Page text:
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We are in the early days of a social technology revolution that is transforming solo activity into team fitness.




    Usually engages in several different alt-athletic pursuits in a month. Identifies very much as an active person, if not a sport-specific athlete. They find fellow enthusiasts on social media. Major market for general Alt-Athlete gear such as GoPro, outdoor clothing, sunglasses and camping gear. Hires the hard-core Alt-Athlete as a trainer, a guide or a guru. As gear and shared information continue to make sports more accessible, the garage will continue to fill up, and the calendar will always be full of activities and adventures. As the casual Alt-Athlete ages, she will adapt to doing less extreme versions of her sports, and she will look for accommodations that allow her to keep going at a safer and less intense level.


    Often sponsored (with products, money or free travel) by a half dozen or more clothing or gear brands. Early in life, competed at the highest level; as they age, they find work as a coach, trainer or guide. The hard core have old-school legitimacy, and they guard and preserve the lore and ethics of the sport. Hard-core Alt-Athletes will be the ones to drive their sports to the next level of public engagement. Some will launch companies making specialized gear or authentic apparel. Others will leverage their status to become commentators for burgeoning media channels, and they’ll become consultants for the growing number of events and competitions.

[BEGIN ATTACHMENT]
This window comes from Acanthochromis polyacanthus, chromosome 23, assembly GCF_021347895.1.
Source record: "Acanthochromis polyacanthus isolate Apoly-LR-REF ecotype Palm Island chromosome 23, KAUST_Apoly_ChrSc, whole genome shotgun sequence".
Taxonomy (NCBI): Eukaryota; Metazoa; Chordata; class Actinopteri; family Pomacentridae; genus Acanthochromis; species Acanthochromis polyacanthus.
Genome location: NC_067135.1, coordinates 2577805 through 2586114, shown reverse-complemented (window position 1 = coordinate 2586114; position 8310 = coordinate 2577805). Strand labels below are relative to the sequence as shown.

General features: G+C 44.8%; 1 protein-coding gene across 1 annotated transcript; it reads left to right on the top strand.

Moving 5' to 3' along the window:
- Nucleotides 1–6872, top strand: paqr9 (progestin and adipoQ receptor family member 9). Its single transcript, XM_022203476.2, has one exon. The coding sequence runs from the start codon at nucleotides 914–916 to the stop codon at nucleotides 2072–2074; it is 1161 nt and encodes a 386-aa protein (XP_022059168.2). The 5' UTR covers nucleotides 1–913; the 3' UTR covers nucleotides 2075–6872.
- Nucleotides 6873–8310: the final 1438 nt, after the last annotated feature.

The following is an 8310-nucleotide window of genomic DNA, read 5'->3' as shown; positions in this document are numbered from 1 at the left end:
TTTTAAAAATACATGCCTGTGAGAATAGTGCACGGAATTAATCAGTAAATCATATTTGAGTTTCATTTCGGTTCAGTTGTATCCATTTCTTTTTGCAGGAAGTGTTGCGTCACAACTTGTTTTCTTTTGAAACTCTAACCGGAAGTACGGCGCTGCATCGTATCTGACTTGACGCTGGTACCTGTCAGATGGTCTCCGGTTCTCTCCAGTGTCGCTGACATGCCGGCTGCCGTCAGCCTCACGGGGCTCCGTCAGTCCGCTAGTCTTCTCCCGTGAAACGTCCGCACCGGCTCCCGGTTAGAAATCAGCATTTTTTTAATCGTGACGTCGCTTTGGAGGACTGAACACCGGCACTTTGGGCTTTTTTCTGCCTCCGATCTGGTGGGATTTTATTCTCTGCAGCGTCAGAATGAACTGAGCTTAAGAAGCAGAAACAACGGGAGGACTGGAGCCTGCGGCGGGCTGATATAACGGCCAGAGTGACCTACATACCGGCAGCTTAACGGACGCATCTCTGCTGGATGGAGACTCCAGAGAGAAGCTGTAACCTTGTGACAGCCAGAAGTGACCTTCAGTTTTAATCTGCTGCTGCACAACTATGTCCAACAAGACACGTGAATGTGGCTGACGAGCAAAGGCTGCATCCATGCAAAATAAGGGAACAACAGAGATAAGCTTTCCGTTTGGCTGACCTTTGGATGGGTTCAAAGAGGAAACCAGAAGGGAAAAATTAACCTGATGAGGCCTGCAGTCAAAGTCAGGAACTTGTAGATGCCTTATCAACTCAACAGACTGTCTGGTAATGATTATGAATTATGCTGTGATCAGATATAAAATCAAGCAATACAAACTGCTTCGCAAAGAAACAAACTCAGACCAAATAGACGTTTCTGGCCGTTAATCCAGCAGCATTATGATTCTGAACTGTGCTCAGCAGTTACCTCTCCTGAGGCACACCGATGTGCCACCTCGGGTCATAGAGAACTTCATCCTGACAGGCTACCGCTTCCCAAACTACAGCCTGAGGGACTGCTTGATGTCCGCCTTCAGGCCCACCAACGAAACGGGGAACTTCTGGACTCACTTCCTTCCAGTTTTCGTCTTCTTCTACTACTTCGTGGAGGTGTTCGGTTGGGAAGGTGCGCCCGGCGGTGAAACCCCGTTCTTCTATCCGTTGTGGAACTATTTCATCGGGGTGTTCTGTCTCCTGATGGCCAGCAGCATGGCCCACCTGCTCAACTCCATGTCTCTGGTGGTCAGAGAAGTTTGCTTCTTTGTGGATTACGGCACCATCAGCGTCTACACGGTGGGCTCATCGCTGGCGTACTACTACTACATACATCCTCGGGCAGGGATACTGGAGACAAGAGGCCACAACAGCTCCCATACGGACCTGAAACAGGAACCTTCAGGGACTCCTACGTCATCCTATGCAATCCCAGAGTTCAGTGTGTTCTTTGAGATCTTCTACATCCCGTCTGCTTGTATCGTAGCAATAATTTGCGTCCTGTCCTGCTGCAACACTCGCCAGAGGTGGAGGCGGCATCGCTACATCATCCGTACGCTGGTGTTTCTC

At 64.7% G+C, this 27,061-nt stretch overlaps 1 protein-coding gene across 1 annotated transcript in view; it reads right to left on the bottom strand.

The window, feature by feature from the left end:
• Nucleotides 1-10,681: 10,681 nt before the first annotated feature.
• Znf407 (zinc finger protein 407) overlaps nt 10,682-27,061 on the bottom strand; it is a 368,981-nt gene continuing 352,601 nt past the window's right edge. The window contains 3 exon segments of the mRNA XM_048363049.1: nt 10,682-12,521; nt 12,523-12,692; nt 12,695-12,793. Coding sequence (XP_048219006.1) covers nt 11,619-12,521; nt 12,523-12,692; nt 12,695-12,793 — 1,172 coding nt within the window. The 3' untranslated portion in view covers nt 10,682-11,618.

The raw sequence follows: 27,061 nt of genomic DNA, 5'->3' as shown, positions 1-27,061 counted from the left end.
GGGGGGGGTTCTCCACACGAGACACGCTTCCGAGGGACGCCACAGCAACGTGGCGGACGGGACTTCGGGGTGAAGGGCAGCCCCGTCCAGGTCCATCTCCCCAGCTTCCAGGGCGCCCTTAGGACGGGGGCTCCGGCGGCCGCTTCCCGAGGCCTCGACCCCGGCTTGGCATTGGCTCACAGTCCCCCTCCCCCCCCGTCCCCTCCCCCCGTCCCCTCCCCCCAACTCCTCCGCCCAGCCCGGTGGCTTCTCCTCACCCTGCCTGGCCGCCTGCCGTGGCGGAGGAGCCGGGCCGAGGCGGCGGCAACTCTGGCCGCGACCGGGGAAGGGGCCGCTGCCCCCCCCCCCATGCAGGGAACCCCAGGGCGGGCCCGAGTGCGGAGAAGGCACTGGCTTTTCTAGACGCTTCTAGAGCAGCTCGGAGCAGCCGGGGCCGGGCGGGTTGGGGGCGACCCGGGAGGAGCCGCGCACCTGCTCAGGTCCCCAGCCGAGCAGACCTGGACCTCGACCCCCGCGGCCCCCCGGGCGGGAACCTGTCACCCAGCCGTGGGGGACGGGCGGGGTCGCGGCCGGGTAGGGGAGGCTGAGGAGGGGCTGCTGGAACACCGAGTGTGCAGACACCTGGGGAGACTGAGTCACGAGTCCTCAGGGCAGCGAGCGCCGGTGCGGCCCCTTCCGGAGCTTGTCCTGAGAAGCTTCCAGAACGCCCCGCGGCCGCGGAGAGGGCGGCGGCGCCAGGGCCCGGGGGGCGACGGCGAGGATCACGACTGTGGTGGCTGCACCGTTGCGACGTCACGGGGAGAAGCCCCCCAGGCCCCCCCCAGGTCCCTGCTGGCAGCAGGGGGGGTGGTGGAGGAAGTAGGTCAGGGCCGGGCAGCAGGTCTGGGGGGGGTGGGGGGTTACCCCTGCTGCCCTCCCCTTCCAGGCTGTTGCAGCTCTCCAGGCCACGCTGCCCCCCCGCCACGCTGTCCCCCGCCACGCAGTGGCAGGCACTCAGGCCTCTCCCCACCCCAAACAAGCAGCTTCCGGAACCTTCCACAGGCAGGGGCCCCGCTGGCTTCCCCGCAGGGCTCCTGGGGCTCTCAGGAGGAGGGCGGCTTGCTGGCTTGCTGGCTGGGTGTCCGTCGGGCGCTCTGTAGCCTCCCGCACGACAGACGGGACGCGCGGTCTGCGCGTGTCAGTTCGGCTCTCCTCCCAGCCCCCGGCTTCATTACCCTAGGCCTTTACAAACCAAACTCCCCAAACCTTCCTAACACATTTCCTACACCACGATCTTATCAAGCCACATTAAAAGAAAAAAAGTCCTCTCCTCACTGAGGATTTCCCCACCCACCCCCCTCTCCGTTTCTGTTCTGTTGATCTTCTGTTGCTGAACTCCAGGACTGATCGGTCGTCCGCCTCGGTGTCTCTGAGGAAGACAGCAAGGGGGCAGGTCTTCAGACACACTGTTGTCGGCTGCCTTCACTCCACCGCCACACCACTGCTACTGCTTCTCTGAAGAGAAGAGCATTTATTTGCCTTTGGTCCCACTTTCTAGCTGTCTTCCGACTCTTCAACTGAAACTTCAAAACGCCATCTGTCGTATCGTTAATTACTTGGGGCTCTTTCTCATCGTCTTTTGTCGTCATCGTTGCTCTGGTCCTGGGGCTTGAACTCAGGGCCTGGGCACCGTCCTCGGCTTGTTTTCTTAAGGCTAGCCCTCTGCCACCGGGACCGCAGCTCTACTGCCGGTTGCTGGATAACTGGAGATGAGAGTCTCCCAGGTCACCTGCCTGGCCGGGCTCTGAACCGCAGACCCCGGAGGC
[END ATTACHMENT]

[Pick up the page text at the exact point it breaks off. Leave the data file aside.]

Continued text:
These individuals are often interested in fitness, but they’re also interested in some kind of self-realization, self-verification; that they have a special talent or a special individual characteristic that they can be known for. Add to that technology, and then stir with social media.

T. Bettina Cornwell

Professor of marketing Lundquist College of Business at University of Oregon

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